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The semantics of sense perception in Berkeley


George Berkeley's linguistic account of sense perception is one of the most central tenets of his philosophy. It is intended as a solution to a wide range of critical issues in both metaphysics and theology. However, it is not clear from Berkeley's writings just how this ‘universal language of the Author of Nature’ is to be interpreted. This paper discusses the nature of the theory of sense perception as language, together with its metaphysical and theological motivations, then proceeds to develop an account of the semantics of the perceptual language, using Berkeley's theory of reference for human language as a guide.

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1 The phrase ‘Author of Nature’ is an addition found only in the third edition; the first and second editions read ‘universal language of Nature.’

2 Colin Murray Turbayne ‘Berkeley's metaphysical grammar’, in A Treatise Concerning the Principles of Human Knowledge with Critical Essays (New York NY: Bobbs-Merrill Company, 1970), 3–36. Turbayne cites the passages mentioned on 13. Turbayne's analysis is also accepted by Creery Walter E. in his ‘Berkeley's argument for a divine visual language’, International Journal for Philosophy of Religion, 3 (1972), 217218.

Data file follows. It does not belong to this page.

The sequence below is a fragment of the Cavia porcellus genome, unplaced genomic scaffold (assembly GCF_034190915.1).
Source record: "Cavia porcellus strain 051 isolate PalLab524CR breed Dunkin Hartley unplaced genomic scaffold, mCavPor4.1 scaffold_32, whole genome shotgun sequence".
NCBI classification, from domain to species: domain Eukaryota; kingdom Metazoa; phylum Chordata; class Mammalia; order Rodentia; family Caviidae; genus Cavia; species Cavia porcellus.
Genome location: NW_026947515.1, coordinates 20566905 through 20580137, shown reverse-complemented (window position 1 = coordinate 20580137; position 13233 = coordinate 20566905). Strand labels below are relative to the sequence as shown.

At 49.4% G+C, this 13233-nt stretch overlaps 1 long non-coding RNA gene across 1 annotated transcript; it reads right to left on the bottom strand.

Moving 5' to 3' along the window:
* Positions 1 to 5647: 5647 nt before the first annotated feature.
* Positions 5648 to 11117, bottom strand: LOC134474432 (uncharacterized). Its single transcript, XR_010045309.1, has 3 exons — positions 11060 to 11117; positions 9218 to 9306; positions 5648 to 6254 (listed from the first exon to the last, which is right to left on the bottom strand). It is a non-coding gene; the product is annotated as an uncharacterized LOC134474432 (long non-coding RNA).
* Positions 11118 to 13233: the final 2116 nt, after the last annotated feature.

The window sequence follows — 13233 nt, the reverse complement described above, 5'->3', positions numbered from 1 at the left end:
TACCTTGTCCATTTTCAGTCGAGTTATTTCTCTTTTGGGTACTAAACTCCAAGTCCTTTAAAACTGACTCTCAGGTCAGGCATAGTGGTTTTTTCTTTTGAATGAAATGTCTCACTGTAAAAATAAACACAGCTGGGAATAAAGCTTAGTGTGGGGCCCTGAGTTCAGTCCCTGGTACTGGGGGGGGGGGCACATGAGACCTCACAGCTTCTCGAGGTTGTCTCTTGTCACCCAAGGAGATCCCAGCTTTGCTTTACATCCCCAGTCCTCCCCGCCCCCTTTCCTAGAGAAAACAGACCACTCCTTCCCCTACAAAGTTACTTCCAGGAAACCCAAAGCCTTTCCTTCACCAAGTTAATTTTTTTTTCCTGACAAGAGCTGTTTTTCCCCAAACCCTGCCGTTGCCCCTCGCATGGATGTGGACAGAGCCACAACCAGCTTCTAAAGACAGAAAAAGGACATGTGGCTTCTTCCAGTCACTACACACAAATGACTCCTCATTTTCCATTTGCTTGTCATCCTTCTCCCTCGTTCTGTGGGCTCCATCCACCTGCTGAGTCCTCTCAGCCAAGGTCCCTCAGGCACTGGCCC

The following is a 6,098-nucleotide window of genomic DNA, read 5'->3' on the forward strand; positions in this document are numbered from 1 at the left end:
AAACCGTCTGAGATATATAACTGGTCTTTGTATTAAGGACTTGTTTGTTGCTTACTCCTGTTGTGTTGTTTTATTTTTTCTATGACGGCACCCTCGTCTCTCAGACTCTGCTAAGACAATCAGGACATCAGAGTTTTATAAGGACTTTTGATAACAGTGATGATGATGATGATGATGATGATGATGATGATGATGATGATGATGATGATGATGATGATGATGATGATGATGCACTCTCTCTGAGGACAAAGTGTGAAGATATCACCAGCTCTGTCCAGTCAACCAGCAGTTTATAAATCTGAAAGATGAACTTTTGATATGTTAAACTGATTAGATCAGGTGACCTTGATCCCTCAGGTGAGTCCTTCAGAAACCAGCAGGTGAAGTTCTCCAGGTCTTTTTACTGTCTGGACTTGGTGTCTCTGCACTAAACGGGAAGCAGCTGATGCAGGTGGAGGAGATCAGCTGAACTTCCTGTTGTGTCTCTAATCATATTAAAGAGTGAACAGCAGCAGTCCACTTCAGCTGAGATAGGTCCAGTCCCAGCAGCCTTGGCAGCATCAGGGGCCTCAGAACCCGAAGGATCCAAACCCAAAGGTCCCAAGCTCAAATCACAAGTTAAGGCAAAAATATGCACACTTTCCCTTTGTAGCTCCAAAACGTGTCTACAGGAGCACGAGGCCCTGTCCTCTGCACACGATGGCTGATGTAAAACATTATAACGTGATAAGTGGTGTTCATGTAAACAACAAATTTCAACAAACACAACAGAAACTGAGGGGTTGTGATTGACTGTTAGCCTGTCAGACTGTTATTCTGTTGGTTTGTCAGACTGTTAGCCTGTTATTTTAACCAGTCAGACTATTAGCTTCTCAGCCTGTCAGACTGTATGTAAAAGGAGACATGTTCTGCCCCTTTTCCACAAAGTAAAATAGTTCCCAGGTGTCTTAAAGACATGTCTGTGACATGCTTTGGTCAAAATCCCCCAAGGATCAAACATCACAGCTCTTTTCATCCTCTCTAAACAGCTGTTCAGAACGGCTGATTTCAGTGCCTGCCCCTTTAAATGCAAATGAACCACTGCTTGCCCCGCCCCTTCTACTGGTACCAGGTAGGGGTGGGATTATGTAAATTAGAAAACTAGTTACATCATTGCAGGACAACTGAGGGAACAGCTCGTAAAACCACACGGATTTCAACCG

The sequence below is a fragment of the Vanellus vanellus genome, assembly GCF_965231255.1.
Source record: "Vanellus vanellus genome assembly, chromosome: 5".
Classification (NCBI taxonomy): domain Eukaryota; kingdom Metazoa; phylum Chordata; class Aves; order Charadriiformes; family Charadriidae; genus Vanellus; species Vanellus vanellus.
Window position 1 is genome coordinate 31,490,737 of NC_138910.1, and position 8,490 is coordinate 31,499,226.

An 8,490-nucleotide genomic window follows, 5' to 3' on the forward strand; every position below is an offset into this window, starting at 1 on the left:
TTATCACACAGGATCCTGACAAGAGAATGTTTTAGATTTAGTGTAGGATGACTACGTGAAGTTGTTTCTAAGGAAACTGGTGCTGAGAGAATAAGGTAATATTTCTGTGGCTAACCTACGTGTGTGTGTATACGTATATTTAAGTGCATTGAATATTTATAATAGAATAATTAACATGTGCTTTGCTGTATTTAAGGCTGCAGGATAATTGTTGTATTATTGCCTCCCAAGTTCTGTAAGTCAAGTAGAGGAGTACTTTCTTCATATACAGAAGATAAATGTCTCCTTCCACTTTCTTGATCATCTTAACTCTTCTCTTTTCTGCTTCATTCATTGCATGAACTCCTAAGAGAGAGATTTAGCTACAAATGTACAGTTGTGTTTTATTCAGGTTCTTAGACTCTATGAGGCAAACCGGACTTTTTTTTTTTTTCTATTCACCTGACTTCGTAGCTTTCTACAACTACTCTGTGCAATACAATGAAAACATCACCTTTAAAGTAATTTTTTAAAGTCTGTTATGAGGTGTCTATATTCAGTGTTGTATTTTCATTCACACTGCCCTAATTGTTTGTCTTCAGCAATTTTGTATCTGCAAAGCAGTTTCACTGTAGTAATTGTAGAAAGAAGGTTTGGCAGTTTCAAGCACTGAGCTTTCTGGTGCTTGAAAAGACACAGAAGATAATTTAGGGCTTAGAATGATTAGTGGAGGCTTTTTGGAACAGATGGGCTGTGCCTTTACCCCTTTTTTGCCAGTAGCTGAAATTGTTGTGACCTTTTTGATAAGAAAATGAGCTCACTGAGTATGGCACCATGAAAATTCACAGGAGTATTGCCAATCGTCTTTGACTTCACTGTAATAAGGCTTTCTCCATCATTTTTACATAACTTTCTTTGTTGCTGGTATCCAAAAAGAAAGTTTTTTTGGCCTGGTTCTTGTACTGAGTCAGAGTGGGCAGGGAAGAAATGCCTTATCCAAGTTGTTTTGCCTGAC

3 Arbitrariness is, on Berkeley's view, an essential characteristic of language. See, e.g. Alciphron, 4.7ff. Locke is the source of this view. See An Essay Concerning Human Understanding, 3.2.1.

4 But see the caveat at the end of the preceding section.

5 Of course, Berkeley is not in danger of true solipsism, as the mere existence of perceptions, independent of their nature, proves the existence of some sort of ‘Author of Nature’; the concern here is for the existence of other finite minds.

6 Curiously enough, scholars have often missed this point. For instance, Kenneth P. Winkler mentions in passing ‘Berkeley's claim that ideas of sense never signify vertically, or in a way that involves descent to a level of things different in kind from the ideas themselves’; Berkeley: An Interpretation (Oxford: Clarendon Press, 1989), 21, emphasis original. Walter Creery also remarks that ‘ordinary discourse has a referential function but the phenomenal language does not have such (and indeed in terms of the attack on matter and substance, the phenomenal language cannot have such)’; ‘Berkeley's argument’, 219. This is despite his ultimate recognition that if ‘in Berkeley's theory of meaning there is no descriptive function at all’, then ‘metaphysical solipsism lurks in the background and … it is by means of the descriptive function that a case can be made out for the defeat of solipsism’; ibid., 222. As will be discussed in depth below, Winkler and Creery are right that if all perceptions had direct referents, Berkeley's attack on materialism would fail, but if no perceptions have direct referents then Berkeley's theory fails to accomplish one of its key metaphysical purposes: rescuing the immaterialist from solipsism.